With the Federal Aviation Administration (FAA) working on an updated set of rules for the commercial operation of drones in U.S. airspace, getting permission to fly the unmanned aerial vehicles (UAVs) is certain to become a whole lot more complicated.

In an effort to keep several steps ahead of the changing rulebook, a college in Dayton, Ohio is preparing to build a huge drone arena so students enrolled in UAV- and aviation-related programs can test their flying machines without having to worry about FAA restrictions, or bad weather, for that matter.

The 39-feet-high pavilion, which will be built at a cost of about $5 million, will provide students at Sinclair Community College with a large enclosed space for their drone-based coursework.

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Deb Norris, the college’s vice president for workforce development and corporate services, said the new facility will give students access to resources such as “aviation and flight simulators, avionics, engine labs, and a wind tunnel.”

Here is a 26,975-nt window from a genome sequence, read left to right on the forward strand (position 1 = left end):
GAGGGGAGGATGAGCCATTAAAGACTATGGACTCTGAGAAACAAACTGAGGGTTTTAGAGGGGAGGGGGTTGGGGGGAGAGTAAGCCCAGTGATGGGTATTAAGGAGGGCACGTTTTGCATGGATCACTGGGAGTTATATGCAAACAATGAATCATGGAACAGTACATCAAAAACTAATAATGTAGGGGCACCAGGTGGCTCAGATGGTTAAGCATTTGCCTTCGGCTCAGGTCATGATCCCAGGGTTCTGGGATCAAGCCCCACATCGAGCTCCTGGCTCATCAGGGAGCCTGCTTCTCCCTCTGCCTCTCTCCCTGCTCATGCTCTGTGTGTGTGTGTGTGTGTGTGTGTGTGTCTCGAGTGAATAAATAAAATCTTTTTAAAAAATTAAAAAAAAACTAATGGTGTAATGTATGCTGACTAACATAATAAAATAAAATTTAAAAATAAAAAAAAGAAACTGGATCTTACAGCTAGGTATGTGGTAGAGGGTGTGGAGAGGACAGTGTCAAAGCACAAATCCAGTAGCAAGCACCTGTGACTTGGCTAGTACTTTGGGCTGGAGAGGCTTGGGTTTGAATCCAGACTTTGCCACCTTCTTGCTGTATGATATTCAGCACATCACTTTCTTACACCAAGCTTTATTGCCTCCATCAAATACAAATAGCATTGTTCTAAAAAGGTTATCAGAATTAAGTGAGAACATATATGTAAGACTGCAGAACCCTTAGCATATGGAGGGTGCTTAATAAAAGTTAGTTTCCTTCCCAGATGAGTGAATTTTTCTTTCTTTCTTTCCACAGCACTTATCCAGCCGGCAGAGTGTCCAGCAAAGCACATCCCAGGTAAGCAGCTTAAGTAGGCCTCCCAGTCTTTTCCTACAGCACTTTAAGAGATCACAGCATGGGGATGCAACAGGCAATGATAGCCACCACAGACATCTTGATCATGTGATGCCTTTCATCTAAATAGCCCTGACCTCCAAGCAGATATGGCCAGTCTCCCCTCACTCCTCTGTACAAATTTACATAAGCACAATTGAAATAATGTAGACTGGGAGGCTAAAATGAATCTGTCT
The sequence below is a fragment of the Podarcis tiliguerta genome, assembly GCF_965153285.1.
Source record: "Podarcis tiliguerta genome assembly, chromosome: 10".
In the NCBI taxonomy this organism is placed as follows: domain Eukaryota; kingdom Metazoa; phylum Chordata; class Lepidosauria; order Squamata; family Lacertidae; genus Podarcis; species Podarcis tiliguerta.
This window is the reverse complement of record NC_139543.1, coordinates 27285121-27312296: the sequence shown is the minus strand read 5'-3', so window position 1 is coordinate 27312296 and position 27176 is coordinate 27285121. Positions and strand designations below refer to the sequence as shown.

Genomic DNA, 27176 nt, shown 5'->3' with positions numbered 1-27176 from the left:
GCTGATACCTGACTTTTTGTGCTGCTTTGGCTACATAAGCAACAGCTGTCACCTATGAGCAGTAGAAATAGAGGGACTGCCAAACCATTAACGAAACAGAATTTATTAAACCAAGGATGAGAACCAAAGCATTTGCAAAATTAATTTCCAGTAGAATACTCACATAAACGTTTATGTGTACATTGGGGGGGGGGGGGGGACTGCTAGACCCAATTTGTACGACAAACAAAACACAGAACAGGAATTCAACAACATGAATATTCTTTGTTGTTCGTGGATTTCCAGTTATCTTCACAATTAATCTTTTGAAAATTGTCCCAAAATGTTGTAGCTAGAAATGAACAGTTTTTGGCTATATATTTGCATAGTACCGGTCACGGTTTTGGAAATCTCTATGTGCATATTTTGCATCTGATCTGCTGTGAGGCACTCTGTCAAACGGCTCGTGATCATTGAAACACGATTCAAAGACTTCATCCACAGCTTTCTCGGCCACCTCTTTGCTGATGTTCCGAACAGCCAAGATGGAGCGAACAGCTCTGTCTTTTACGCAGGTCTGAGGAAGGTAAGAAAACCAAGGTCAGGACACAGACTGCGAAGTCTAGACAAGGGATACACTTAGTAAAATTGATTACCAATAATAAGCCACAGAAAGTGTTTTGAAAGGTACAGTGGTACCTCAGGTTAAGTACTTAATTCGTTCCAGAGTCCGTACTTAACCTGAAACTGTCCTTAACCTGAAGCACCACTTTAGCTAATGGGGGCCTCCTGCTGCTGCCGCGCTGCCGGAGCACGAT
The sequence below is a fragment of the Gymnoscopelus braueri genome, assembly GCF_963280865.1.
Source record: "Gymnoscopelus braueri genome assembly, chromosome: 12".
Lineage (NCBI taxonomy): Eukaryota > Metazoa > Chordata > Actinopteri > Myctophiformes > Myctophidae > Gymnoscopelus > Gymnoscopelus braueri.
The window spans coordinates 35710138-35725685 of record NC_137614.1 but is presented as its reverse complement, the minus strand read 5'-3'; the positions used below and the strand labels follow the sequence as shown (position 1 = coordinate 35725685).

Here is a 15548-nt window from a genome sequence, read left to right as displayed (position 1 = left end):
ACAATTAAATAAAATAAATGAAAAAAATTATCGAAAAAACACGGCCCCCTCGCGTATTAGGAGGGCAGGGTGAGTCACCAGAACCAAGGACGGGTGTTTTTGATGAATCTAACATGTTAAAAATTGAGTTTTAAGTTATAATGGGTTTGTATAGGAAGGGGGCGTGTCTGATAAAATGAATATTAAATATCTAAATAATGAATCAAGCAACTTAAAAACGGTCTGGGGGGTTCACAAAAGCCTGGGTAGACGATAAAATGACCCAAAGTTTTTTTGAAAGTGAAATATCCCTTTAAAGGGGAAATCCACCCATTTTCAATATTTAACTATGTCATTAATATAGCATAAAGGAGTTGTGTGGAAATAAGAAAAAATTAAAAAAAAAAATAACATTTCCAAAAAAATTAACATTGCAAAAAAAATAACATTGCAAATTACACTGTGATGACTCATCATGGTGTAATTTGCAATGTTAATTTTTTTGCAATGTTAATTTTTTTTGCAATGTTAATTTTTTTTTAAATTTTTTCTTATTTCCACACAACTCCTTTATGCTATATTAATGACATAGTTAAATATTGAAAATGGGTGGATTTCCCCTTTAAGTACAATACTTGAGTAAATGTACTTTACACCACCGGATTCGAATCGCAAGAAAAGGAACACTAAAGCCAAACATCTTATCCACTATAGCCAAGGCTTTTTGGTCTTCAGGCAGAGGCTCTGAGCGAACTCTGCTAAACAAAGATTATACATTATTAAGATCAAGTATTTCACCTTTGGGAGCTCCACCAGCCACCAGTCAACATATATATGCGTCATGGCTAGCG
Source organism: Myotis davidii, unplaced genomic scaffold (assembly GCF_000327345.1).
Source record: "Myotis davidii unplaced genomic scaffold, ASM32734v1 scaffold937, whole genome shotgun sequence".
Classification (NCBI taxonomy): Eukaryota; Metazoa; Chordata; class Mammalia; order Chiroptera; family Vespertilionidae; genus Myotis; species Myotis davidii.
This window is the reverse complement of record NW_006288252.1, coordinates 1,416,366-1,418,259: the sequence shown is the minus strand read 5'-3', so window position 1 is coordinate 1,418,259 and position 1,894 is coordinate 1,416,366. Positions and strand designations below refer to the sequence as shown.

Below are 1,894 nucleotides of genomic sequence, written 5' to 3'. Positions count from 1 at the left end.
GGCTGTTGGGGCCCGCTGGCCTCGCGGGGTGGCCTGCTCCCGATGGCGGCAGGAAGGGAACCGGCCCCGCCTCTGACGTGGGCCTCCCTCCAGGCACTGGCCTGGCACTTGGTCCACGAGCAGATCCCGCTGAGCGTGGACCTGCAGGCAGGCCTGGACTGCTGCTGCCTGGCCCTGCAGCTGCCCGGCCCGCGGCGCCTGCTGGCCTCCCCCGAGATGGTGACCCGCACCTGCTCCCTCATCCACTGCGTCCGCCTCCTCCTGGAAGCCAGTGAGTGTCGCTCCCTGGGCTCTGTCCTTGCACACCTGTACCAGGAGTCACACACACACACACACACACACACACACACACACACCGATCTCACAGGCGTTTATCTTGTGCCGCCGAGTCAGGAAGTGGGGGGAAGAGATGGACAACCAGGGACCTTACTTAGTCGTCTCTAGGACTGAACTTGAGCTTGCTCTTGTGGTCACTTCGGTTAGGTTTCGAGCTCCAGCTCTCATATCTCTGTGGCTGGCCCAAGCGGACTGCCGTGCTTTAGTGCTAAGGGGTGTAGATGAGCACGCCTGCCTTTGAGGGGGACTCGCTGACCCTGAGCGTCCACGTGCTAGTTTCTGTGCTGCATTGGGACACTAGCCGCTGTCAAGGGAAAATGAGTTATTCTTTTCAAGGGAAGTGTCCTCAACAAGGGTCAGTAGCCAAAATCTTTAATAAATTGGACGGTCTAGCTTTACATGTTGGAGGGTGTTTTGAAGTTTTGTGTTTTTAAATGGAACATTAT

If the project proceeds to plan, it should have its first flying machines buzzing about the place by early 2016, the college told the Associated Press.

New FAA proposals

On Monday, the Wall Street Journal said that in the coming weeks the FAA is expected to announce a new set of proposals governing the commercial operation of drones.

The new regulations, which will apply to all UAVs weighing less than 55 pounds, are expected to stipulate that commercial operators will have to keep their drones below 400 feet and always within sight, with flights only allowed to take place during daylight hours.

Most significant of all, however, is the claim by the Journal’s unnamed source that all commercial drone operators will have to have a pilot’s license, a rule that’s likely to upset everyone from farmers keen to use the machines for monitoring crops to real estate agents interested in using them to capture aerial imagery of properties.

The proposals will be followed by a public comment phase for feedback, with a final set of rules not expected to be implemented for at least another year.

[Via Engadget]